There are five things you should know about this year’s class of higher ed social media commentators on this year’s Beloit Mind Set List.
The list, as we call it here at Higher Ed Marketing, is an annual compendium of zeitgeisty things we should all know about the incoming freshman class. An annual rite of fall for higher ed, much like the U.S. News & World Report rankings and The Princeton Review‘s “best party schools” list, the Mind Set List, according to Beloit’s press release, is intended to show us old-fogey higher ed types those secret “cultural touchstones that shape the lives of students entering college.” This year’s list focuses on the Class of 2016 and puts their lives into context with one-liners like, “They have always lived in cyberspace, addicted to a new generation of “electronic narcotics” and “They have never seen an airplane ‘ticket.”
And the critics of this annual production? Ah, they are legion. Here are a few ways you can spot them as they infiltrate the Class of 2016’s addictive cyberworld:
1. They are clever, often acerbic spoofers of the actual list, as evidenced by the Twitter hashtag they created (#fakebeloitmindsetlist) to parody Beloit’s offering. Among the terse Twitter zingers since the list’s release:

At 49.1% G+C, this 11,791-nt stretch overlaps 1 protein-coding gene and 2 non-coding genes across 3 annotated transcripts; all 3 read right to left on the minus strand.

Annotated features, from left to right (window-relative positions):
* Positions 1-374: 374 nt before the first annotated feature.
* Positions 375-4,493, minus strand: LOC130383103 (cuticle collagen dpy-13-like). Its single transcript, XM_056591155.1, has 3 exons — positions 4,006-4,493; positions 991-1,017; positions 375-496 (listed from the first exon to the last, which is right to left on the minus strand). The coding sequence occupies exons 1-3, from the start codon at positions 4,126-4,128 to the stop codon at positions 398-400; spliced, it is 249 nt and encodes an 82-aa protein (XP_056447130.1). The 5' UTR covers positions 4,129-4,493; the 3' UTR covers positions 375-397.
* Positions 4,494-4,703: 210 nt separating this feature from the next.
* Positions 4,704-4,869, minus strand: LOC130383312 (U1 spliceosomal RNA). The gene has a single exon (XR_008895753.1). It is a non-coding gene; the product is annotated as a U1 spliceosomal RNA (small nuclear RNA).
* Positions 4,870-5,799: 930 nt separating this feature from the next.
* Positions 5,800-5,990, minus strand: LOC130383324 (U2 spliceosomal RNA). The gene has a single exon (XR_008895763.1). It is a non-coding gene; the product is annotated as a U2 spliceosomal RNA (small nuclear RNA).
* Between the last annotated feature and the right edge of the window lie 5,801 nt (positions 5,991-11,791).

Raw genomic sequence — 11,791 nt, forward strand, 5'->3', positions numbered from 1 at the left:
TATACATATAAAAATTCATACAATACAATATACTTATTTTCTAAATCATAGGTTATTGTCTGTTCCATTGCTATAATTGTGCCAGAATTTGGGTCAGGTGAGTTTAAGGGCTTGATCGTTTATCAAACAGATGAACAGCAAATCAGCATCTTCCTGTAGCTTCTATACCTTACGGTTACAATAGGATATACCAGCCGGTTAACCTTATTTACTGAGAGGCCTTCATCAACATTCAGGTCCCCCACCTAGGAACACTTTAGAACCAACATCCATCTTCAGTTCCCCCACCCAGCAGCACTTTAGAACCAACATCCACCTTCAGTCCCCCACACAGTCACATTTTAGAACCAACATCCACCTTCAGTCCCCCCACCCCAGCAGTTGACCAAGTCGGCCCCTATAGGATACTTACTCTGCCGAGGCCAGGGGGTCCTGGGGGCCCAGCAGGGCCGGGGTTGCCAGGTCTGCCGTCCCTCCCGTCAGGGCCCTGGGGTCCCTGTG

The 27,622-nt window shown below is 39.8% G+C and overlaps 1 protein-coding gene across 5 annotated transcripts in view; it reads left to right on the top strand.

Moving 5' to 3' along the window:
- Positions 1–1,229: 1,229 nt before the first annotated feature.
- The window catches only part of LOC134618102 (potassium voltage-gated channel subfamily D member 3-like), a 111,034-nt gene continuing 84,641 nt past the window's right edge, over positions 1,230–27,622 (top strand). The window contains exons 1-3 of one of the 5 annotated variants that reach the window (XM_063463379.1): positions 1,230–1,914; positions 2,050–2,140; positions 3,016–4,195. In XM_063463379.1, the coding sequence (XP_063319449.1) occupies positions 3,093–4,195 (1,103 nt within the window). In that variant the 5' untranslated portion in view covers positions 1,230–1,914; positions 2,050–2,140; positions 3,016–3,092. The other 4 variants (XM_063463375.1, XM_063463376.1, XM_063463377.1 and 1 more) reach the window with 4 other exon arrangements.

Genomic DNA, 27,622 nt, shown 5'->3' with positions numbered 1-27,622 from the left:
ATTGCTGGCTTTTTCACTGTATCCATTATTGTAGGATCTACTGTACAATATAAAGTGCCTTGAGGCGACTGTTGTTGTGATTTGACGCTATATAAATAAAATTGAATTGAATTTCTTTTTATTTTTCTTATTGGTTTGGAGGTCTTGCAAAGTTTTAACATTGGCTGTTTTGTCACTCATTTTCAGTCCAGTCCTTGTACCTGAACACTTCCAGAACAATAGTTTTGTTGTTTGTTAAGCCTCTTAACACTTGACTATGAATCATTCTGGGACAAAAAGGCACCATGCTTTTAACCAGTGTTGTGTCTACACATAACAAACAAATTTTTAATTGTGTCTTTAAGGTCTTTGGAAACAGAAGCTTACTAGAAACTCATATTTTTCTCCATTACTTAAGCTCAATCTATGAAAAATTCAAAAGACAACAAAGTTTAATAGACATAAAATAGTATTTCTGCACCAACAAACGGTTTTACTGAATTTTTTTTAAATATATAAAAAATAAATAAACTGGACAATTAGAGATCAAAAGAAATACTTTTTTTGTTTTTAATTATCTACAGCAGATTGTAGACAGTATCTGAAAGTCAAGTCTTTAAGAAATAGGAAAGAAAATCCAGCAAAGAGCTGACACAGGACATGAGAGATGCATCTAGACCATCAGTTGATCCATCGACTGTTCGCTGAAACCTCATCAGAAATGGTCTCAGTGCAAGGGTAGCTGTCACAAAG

- The Class of 2016 doesn’t remember a time when foppish vampires dressed foppishly, instead of at J. Crew
- 50-something faculty have always been able to peer deeply into the minds of 18-year-olds
- The Class of 2016 has always known David Hasselhoff as a pop star in Germany. If they Googled him.
- 25% of the class of 2016 say “they are popular, but not *show choir* popular”.
2. They have always critiqued the list for its suspect research premise, and for its hyperbolic language (The Green Bay Packers have always celebrated with the Lambeau Leap and Martin Lawrence has always been banned from hosting Saturday Night Live). Well, at least since 2009.
3. They have never agreed completely about the merits of the list. Some view the Beloit list as a poor substitute for actually talking to students, while other laud Beloit’s approach from a branding and PR standpoint.
4. They sometimes forget that the Beloit Mind Set list is an unscientific compilation of pop culture factoids, and that it was created by a former PR guy at Beloit, in consultation with a humanities professor. So of course, it’s a PR ploy, designed to raise awareness of the institution.
5. They are probably all over 25, and therefore too old to be a social media manager.
6. They carry on about the list for a week, sometimes longer, then promptly forget about for a year. Maybe this will be the last post of 2012 about the Beloit Mind Set List for the Class of 2016. We can only hope.